Antwaun Woods was little more than a training-camp body for the Dallas Cowboys, and a rotund one at that. One of his coaches warned the 6-foot-1, 312-pound nose tackle he was “eating his way out of the NFL,” even though the undrafted Woods barely had a foothold in the league as it was.
This summer in Oxnard, when the fourth-string Woods — essentially an anonymous human blocking sled — was not only making plays but had the temerity to trade punches with All-Pro center Travis Frederick during a Cowboys practice, people took notice.
The Cowboys even posted video of the fisticuffs on the team’s Twitter account.
“Honestly, when we first got him, we were like, ‘Who is this guy?’ ” running back Ezekiel Elliott said. “He was giving Travis Frederick, one of our best players, hell all camp. Just trying to figure out where this guy came from.”
The Cowboys don’t question that now, as the trimmed-down Woods anchors the middle of their swaggering defense. He figures to play a key role Saturday night when Dallas faces the Rams in a divisional playoff game, with an eye toward containing star running back Todd Gurley.
Woods didn’t come out of obscurity. He played four seasons on USC’s defensive line, and earned All-Pac-12 honors. But he was hampered by some injuries, toiled in the shadow of some bigger stars, weathered a torrent of coaching changes, and went undrafted in 2016. He signed as a free agent with Tennessee and spent two seasons on the Titans’ practice squad before being released last spring.
So it’s highly unusual that he would be in this position now, going from football obscurity to a prominent role on the glitz-and-glamour Cowboys in a matter of months, returning to Los Angeles for a prime-time playoff game — on his college field, no less.
“I never thought it would be this great,” said Woods, taking a break from his daily lifting session, and flashing his charismatic smile. “I’m starting for America’s Team, and I’m going back to the city I grew up in. My last game in college, I thought that was the last game I’d ever play in the Coliseum.”
Now the Cowboys — and the other seven remaining NFL teams — are two wins away from the Super Bowl, which underscores how quickly this dream has come together for Woods. He doesn’t have prototypical size, nor does he have a wealth of experience. But, just as he would treat a running back up the middle, he grabbed hold of his opportunity and didn’t let go.
Rod Marinelli, Cowboys defensive coordinator, advised him to lose 30 pounds and “don’t dig a grave with your teeth.” Woods took it to heart.
“I did what I had to do,” he said. “I stopped eating late, stopped a lot of bad habits that I had. My wife had to cook for me, a lot of healthy meals. Just putting the extra work in, extra cardio in, getting rid of all my fat-boy habits.”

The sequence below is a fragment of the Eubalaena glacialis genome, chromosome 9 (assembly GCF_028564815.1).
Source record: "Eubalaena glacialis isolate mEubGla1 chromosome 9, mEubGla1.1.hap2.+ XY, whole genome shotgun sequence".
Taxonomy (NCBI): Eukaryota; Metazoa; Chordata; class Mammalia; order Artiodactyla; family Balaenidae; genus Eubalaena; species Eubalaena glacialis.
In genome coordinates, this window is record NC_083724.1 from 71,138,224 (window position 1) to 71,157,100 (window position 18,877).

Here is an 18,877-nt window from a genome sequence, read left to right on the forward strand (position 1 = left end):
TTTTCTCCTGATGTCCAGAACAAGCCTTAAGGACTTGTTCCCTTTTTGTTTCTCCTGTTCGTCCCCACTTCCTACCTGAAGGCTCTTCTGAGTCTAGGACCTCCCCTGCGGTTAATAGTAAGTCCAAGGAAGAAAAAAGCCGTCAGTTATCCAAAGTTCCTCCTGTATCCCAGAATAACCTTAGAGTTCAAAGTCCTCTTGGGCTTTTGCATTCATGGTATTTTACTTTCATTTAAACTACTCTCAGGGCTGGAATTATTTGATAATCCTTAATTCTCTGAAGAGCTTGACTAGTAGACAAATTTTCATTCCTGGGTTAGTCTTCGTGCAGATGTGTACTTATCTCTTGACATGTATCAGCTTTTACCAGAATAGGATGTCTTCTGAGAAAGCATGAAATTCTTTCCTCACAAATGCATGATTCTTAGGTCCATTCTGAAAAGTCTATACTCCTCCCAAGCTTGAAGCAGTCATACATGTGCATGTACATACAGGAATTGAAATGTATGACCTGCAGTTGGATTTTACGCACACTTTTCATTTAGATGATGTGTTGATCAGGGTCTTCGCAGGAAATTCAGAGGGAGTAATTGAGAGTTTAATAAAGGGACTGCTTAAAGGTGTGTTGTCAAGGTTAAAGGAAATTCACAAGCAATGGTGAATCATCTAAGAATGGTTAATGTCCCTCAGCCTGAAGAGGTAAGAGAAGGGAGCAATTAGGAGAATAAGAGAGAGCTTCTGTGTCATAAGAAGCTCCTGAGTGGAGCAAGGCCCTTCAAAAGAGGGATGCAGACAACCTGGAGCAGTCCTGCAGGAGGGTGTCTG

Lo and behold, he lost the weight. And the Cowboys gained an agile, relentless man in the middle who could shed blockers and create havoc in the trenches.
“He’s been an A-plus, he really has,” Marinelli said. “I don’t know if there’s many players playing that position as well as he is.”
That’s not really a surprise to Matt Kerstetter, who coached Woods for four years at Taft High in Woodland Hills and now coaches high school football in Houston. He knew the determination and toughness of Woods, who was raised by his father — massive Big Phil, a bodyguard — and grandmother in South Los Angeles.
Kerstetter knew of Woods’ big heart, how he fulfilled his language requirement at Taft by taking sign-language classes so he could talk to deaf friends on campus. The coach also knew of his stubbornness, how as a sophomore Woods refused to change his socks to match the rest of the team, and therefore had to sit out the homecoming game.
“Antwaun will be the first one to tell you he was no saint when he was younger,” Kerstetter said. “He was a little bit of a knucklehead when he was in middle school and got into a little bit of trouble from time to time, but from ninth grade on, when he was at Taft as a freshman, always very likable. Got along with everybody.”
Of course, NFL defensive tackles are not paid to get along with everybody, not when they’re doing their job. Woods, reportedly making a relatively modest $480,000 this season, has the requisite surliness on the field.
“He’s got that big old smile, and kind of that teddy-bear approach to him when you just talk and hang out,” Kerstetter said. “But he does have a switch that he flips. And when he flips it, look out.”
That points back to the tangle with Frederick at training camp. Woods might have been fourth on the depth chart, but he was making the most of every snap he was on the field. And when he threw that first punch, players from both sides joined the fray. It was a spontaneous mosh pit of big bodies bashing into each other.
“All you needed to see was how many defensive guys jumped in on his side,” Kerstetter said. “If he’s a camp body, man, they’re just going to let this thing play out. But because he had already earned the respect of so many guys on that defense, when you see so many guys jump in there, they’re like, ‘No, that’s our boy. That’s our dude.’”